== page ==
AP featured image
A detail view of the funeral monument holding bone remains believed to include those of Spanish writer Miguel de Cervantes in a Madrid convent, Spain, Thursday, June 11, 2015. Spain has given its greatest writer and author of Don Quixote, Miguel de Cervantes, formal burial some 400 hundred years after his death and after the bones were unearthed this year by experts after a near year-long search at the convent where Cervantes was known to have been buried in 1616. (AP Photo/Daniel Ochoa de Olza)

We reported earlier on a radical leftist/Antifa action, attacking statues in San Francisco’s Golden Gate Park.

Among the statues they tore down were St. Junipero Serra, Francis Scott Key, the author of the lyrics of the “Star Spangled Banner” and Ulysses S. Grant, the 18th president of the United States.

The attack on Grant was perhaps the one that left people most stupefied and disturbed since Grant was largely the person responsible for the Union winning the war and putting an end to slavery. He also advocated for the 15the Amendment and signed law that helped crush the KKK in its original form. Grant was lauded by none other than Frederick Douglass as a champion of the oppressed and honored in black churches when he died.

But one of the other statues that got hit and defaced was that of Miguel de Cervantes, widely considered one of the greatest Spanish writers, author of “Don Quixote.”

What was particularly ironic about defacing his statue?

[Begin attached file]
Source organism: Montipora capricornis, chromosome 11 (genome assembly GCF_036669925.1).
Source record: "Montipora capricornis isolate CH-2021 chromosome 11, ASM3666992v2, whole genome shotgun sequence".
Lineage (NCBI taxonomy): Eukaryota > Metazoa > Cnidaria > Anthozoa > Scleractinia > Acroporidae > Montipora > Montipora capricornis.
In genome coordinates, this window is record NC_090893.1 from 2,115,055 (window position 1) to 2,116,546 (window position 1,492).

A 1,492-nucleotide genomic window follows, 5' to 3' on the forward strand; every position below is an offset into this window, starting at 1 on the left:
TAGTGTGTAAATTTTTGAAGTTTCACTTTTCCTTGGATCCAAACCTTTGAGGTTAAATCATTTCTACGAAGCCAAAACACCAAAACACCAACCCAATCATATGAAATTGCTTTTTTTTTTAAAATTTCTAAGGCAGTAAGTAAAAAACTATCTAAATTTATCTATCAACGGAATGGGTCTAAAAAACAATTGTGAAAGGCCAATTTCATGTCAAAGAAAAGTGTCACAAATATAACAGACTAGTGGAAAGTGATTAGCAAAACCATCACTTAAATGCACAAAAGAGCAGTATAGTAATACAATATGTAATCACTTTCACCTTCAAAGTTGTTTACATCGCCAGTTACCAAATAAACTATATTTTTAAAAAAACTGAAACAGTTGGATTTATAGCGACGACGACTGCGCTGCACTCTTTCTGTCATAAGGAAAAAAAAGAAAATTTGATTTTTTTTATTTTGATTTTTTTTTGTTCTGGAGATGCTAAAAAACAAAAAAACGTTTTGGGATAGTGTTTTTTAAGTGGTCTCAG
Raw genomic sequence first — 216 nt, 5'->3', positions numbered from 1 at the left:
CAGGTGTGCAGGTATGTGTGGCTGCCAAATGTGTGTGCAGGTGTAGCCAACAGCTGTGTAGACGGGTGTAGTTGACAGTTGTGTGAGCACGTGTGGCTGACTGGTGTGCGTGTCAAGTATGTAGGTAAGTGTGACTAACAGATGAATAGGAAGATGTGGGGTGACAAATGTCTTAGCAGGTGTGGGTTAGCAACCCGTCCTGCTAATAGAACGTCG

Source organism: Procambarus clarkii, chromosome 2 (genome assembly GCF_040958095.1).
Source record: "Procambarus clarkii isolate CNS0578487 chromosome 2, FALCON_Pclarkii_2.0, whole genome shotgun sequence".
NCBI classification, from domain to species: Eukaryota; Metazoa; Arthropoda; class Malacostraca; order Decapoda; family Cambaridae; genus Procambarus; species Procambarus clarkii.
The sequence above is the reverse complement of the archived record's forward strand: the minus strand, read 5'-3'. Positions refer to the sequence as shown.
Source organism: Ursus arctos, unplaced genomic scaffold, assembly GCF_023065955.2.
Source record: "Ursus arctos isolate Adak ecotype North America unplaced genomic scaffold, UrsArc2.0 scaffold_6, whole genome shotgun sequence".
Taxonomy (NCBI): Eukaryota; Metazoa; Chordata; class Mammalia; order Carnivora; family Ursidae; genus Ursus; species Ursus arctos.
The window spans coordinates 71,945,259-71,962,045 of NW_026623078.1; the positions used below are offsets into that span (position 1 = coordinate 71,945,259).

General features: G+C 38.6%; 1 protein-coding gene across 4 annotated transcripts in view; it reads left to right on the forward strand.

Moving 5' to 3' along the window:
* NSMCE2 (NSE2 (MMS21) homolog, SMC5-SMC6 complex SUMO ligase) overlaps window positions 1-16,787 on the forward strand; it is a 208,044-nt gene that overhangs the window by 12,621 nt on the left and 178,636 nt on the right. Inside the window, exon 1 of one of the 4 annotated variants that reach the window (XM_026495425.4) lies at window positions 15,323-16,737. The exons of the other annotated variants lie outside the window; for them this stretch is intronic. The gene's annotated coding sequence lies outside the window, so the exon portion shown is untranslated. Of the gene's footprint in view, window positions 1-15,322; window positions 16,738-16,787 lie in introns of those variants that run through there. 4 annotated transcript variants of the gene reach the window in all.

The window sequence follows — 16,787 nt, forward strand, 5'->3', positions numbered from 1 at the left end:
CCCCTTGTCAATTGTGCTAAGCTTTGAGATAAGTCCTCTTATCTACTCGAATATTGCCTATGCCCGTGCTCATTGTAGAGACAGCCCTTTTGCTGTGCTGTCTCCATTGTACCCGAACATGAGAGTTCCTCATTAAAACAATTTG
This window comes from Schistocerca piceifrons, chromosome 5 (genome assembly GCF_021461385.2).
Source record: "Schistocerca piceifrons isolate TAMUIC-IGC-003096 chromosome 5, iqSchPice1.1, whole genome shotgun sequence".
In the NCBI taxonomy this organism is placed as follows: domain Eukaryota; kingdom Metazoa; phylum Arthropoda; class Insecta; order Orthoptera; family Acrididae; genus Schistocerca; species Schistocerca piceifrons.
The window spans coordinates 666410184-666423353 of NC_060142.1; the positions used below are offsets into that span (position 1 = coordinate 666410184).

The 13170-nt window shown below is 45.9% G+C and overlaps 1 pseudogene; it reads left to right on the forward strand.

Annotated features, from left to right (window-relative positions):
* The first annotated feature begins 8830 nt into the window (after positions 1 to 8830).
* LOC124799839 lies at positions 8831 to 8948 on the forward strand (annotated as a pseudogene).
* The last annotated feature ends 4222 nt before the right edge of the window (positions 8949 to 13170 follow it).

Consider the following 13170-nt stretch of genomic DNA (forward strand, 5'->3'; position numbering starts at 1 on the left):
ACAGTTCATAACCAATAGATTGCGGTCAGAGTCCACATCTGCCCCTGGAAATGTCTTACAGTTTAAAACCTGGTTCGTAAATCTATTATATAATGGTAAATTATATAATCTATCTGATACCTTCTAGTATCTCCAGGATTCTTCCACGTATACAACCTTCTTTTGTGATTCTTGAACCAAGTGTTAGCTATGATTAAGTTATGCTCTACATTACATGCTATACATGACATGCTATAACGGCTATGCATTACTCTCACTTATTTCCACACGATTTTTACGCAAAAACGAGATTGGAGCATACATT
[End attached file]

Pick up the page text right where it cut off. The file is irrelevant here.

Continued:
Cervantes himself was captured and held as a slave for five years and it forever influence his writing and his view of freedom. Obviously, something the leftists never read.

From BBC:

In 1575, after fighting in military campaigns against the Turks in the Mediterranean, the Spaniard was captured by Barbary pirates and taken to Algiers. There, he was kept as a slave for five years. When he was freed – with a ransom raised by Trinitarian friars attached to the convent he was to be buried beneath – he had become the man who would write one of the greatest novels in history.

“His five-year captivity in Algiers left an indelible impression on his fiction,” Cervantes scholar María Antonia Garcés tells BBC Culture. “From the first works written after his liberation, such as the play Life in Algiers (c. 1581-1583) and his novel La Galatea (1585), to his posthumous book The Trials of Persiles and Sigismunda (1617), the story of this traumatic experience continuously speaks through his work.”

The leftists apparently saw a Spanish name and thought “colonizer” despite the fact that Cervantes never was in this country and never owned a slave.

They also missed that he wrote this:

“Freedom, Sancho, is one of the most precious gifts that heaven has bestowed upon men; no treasures that the earth holds buried or the sea conceals can compare with it; for freedom, as for honour, life may and should be ventured; and on the other hand, captivity is the greatest evil that can fall to the lot of man.”

The action was roundly criticized on Twitter.

Even the Embassy of Spain USA Twitter account called it out and asked state and local officials to protect their heritage.

Spanish accounts on Twitter were also up in arms over this.

Imagine in Spain, now, people think these ignoramuses are somehow representative of us.

Ignorant violent mobs are dangerous and they’ve shown it has nothing to do with the Confederacy, everything to do with tearing down American history, causing chaos and trying to control the narrative.